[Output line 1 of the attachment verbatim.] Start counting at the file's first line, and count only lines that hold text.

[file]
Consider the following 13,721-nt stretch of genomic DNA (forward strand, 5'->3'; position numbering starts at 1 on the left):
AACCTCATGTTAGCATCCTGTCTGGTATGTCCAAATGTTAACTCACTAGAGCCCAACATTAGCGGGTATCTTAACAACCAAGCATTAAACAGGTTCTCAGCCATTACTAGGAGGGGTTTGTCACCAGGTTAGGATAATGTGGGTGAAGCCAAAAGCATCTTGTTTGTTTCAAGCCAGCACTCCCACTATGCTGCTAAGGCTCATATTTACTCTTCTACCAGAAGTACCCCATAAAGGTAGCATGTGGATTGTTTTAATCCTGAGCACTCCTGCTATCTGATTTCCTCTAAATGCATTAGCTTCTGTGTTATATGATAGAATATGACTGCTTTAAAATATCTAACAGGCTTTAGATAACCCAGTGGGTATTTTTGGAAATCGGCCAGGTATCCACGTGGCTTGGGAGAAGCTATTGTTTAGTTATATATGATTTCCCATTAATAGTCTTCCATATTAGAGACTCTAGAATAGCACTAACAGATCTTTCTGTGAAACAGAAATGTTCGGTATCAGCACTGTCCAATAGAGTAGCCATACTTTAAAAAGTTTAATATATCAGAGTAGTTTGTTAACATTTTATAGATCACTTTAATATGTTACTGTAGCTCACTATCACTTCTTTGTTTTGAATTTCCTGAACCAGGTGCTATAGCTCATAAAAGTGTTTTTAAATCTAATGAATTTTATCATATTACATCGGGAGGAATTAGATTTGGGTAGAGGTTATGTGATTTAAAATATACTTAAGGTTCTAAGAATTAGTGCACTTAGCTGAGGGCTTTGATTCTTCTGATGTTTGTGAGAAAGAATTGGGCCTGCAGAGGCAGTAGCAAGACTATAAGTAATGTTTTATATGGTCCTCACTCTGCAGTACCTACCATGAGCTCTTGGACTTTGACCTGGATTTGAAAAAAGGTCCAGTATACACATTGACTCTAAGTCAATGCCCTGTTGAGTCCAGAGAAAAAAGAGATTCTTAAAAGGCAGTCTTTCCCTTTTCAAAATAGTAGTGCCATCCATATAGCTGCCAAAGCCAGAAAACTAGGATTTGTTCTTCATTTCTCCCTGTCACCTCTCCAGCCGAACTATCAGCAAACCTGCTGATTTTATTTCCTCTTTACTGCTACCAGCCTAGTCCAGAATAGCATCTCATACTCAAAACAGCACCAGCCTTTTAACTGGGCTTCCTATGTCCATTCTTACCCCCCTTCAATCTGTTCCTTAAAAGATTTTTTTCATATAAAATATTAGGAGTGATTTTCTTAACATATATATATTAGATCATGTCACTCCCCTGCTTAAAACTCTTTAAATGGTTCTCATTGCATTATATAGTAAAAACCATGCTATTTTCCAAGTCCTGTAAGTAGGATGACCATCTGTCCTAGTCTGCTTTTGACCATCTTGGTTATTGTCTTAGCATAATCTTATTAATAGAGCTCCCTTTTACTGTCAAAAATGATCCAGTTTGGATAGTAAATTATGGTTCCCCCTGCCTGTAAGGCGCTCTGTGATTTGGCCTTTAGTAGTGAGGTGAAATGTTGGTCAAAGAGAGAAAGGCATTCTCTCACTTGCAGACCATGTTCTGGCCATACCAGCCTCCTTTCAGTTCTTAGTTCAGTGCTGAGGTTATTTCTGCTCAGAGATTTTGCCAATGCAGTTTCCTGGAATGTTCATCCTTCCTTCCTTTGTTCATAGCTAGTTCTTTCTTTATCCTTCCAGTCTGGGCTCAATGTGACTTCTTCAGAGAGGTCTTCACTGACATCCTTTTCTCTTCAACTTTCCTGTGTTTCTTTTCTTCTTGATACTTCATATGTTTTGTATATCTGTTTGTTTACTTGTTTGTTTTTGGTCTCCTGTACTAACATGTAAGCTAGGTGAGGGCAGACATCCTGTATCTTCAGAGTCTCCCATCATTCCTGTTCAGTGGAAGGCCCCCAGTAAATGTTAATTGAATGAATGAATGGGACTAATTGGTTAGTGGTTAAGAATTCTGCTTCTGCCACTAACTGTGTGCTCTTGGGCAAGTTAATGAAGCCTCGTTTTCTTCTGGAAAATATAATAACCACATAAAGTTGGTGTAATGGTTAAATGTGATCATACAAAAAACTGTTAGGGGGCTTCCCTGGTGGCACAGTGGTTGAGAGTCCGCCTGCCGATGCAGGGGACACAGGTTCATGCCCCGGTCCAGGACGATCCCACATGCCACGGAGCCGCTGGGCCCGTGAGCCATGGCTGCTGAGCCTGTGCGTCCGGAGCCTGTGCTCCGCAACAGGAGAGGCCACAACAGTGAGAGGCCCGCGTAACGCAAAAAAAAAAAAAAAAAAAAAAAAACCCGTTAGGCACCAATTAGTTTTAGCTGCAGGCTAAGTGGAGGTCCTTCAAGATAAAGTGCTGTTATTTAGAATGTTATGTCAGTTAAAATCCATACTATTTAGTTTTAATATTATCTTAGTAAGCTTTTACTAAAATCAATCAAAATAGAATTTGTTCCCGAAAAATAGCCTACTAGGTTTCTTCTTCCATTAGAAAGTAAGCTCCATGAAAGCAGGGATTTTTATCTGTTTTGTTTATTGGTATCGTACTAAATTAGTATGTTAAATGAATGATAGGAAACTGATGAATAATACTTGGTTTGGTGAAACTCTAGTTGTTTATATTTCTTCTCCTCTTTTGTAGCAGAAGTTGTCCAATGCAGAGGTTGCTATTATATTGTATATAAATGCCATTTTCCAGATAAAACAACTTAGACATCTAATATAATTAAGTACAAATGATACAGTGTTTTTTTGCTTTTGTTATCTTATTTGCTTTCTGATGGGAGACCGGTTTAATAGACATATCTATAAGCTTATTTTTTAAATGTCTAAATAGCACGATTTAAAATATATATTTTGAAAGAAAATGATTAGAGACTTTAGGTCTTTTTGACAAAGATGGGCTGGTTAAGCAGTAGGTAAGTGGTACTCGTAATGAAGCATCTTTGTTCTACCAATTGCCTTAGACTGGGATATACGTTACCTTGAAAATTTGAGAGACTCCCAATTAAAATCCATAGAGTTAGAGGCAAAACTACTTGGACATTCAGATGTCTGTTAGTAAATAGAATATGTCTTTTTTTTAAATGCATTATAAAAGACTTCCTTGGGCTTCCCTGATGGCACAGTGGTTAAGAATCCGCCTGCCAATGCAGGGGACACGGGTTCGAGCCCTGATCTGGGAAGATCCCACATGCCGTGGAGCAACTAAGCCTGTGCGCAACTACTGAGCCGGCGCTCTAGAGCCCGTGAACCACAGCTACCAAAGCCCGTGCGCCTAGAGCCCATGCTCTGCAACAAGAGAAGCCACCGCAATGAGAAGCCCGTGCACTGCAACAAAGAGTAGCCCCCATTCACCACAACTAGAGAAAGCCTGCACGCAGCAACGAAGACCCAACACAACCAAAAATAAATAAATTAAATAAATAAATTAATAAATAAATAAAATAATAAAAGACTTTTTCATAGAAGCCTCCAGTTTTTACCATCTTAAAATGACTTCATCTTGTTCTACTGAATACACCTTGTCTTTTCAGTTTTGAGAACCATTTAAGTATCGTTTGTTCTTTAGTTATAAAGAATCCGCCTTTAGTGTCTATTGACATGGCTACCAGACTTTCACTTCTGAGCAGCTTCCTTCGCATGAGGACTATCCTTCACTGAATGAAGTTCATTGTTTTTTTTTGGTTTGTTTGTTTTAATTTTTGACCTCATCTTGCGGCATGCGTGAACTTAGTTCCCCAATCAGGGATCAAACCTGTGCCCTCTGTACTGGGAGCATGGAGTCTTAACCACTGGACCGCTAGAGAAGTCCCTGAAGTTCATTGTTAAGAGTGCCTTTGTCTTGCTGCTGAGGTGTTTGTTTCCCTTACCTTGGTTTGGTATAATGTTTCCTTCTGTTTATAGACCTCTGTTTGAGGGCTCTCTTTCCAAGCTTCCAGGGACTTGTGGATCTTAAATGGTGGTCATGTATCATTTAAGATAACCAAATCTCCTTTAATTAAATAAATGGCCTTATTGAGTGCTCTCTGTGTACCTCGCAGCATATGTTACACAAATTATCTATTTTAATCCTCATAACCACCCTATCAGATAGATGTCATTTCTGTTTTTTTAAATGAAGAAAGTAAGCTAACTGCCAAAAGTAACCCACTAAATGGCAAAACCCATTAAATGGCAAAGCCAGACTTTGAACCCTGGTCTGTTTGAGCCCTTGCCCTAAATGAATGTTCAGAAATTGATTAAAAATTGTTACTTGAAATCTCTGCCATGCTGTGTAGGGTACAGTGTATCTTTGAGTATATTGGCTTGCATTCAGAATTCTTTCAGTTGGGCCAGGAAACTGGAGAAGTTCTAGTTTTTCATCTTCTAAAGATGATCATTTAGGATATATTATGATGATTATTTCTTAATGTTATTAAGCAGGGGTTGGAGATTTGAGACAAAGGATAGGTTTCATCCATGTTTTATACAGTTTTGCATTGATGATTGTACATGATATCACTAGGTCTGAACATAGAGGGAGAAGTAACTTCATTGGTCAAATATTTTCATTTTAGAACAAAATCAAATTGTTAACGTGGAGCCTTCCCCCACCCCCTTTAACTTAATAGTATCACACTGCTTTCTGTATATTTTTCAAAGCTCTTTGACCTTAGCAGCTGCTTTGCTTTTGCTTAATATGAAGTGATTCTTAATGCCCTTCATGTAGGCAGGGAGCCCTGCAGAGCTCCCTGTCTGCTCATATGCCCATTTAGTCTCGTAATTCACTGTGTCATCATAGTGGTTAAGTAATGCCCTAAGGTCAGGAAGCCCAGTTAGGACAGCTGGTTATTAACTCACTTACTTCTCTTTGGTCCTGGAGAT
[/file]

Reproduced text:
Consider the following 13,721-nt stretch of genomic DNA (forward strand, 5'->3'; position numbering starts at 1 on the left):